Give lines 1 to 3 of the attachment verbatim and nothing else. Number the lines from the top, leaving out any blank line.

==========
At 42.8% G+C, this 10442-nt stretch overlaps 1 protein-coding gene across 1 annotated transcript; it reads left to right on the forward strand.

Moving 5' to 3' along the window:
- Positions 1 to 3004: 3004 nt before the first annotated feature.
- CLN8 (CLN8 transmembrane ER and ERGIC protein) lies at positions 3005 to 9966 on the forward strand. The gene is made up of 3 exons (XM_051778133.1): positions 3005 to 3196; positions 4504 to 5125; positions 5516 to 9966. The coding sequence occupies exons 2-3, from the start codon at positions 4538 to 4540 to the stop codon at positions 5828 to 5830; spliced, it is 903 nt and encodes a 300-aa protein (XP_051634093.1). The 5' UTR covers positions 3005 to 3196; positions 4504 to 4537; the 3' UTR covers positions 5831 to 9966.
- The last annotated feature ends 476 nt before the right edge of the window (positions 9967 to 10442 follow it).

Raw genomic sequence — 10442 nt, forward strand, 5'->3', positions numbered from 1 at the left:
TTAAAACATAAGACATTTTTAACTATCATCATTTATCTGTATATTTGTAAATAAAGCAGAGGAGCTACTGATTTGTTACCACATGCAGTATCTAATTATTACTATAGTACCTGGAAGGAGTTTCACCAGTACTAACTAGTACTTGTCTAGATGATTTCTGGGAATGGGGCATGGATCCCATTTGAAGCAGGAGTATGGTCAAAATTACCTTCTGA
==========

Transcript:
At 42.8% G+C, this 10442-nt stretch overlaps 1 protein-coding gene across 1 annotated transcript; it reads left to right on the forward strand.

Moving 5' to 3' along the window:
- Positions 1 to 3004: 3004 nt before the first annotated feature.